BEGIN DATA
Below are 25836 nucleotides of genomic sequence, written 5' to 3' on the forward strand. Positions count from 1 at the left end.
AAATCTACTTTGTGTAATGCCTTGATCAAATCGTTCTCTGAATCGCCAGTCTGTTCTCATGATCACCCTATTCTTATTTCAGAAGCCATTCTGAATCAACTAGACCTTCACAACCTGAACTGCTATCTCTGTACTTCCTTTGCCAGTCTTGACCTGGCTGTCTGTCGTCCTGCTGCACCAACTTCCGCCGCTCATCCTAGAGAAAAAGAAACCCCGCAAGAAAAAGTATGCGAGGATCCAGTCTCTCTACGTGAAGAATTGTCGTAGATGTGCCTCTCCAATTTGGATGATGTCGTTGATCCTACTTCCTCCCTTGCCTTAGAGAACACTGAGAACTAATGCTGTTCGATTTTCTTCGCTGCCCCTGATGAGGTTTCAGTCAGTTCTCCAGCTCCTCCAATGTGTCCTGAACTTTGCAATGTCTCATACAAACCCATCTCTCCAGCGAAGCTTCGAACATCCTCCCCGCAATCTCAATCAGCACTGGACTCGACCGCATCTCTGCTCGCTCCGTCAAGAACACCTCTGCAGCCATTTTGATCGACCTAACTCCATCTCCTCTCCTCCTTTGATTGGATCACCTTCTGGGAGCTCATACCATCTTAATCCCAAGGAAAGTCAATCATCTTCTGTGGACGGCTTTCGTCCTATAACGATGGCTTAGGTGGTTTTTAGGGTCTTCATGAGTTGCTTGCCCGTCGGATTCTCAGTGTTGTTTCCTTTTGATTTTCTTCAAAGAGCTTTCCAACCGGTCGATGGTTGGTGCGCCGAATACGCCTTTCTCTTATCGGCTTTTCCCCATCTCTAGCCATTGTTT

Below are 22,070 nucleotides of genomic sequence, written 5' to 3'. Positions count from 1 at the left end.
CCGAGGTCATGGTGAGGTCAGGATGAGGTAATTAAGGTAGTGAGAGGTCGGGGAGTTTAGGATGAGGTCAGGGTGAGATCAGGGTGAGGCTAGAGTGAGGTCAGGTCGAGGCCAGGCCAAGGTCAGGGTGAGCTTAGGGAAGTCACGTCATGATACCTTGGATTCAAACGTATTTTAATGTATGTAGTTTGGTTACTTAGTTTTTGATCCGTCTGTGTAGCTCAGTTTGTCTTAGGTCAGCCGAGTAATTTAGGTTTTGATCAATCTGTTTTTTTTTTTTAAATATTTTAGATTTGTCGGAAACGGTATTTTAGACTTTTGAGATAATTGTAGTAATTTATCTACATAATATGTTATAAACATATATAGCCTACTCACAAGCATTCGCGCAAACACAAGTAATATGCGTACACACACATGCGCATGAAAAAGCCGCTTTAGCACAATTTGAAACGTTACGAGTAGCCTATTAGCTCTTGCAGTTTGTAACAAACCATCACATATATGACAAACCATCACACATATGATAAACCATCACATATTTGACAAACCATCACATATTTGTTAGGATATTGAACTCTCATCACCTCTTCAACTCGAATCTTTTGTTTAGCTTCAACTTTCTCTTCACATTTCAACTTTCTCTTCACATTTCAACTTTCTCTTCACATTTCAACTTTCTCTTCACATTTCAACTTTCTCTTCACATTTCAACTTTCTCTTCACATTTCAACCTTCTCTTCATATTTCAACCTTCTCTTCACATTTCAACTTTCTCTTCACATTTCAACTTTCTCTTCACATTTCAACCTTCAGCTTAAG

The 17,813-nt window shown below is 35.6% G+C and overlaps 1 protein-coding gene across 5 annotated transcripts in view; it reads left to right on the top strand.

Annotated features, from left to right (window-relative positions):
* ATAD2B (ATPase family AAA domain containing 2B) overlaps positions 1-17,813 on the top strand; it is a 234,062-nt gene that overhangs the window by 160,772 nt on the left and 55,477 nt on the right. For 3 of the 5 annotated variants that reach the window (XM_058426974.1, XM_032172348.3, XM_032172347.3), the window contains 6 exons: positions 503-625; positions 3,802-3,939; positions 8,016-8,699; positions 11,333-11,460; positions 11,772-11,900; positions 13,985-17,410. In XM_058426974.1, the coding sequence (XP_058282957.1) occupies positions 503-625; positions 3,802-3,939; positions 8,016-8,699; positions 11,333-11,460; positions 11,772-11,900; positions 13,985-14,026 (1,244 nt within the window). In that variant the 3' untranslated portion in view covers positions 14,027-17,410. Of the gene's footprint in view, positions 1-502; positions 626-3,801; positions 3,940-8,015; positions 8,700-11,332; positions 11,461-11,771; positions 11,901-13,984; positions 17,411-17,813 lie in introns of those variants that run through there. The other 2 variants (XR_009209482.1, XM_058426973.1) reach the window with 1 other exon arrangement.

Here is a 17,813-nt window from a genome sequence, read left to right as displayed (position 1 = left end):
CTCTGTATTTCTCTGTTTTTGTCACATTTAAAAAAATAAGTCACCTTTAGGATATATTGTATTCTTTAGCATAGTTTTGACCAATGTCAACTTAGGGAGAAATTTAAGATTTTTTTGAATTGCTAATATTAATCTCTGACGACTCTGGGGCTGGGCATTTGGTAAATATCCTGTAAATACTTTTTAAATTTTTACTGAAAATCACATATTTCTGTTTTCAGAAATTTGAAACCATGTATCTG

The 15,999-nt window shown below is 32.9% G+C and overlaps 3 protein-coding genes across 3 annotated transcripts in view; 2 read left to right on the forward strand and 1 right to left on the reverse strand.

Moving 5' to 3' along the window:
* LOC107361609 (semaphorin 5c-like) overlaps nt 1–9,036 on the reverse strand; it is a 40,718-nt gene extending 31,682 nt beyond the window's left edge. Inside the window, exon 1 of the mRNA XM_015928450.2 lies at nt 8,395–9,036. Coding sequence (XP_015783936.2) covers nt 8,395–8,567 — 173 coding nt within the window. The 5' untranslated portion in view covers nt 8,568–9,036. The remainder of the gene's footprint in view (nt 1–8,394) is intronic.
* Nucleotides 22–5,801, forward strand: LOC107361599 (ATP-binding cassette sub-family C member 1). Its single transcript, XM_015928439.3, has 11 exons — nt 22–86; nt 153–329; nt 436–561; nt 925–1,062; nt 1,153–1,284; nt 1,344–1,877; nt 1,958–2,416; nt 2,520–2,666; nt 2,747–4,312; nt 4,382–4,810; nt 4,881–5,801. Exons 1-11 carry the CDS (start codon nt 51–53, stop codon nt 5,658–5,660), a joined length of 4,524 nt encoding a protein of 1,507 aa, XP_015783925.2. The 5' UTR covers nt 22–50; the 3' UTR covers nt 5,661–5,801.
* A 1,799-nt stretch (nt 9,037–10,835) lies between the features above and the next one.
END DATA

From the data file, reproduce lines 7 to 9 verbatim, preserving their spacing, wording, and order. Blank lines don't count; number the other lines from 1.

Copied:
* ATAD2B (ATPase family AAA domain containing 2B) overlaps positions 1-17,813 on the top strand; it is a 234,062-nt gene that overhangs the window by 160,772 nt on the left and 55,477 nt on the right. For 3 of the 5 annotated variants that reach the window (XM_058426974.1, XM_032172348.3, XM_032172347.3), the window contains 6 exons: positions 503-625; positions 3,802-3,939; positions 8,016-8,699; positions 11,333-11,460; positions 11,772-11,900; positions 13,985-17,410. In XM_058426974.1, the coding sequence (XP_058282957.1) occupies positions 503-625; positions 3,802-3,939; positions 8,016-8,699; positions 11,333-11,460; positions 11,772-11,900; positions 13,985-14,026 (1,244 nt within the window). In that variant the 3' untranslated portion in view covers positions 14,027-17,410. Of the gene's footprint in view, positions 1-502; positions 626-3,801; positions 3,940-8,015; positions 8,700-11,332; positions 11,461-11,771; positions 11,901-13,984; positions 17,411-17,813 lie in introns of those variants that run through there. The other 2 variants (XR_009209482.1, XM_058426973.1) reach the window with 1 other exon arrangement.

Here is a 17,813-nt window from a genome sequence, read left to right as displayed (position 1 = left end):
CTCTGTATTTCTCTGTTTTTGTCACATTTAAAAAAATAAGTCACCTTTAGGATATATTGTATTCTTTAGCATAGTTTTGACCAATGTCAACTTAGGGAGAAATTTAAGATTTTTTTGAATTGCTAATATTAATCTCTGACGACTCTGGGGCTGGGCATTTGGTAAATATCCTGTAAATACTTTTTAAATTTTTACTGAAAATCACATATTTCTGTTTTCAGAAATTTGAAACCATGTATCTG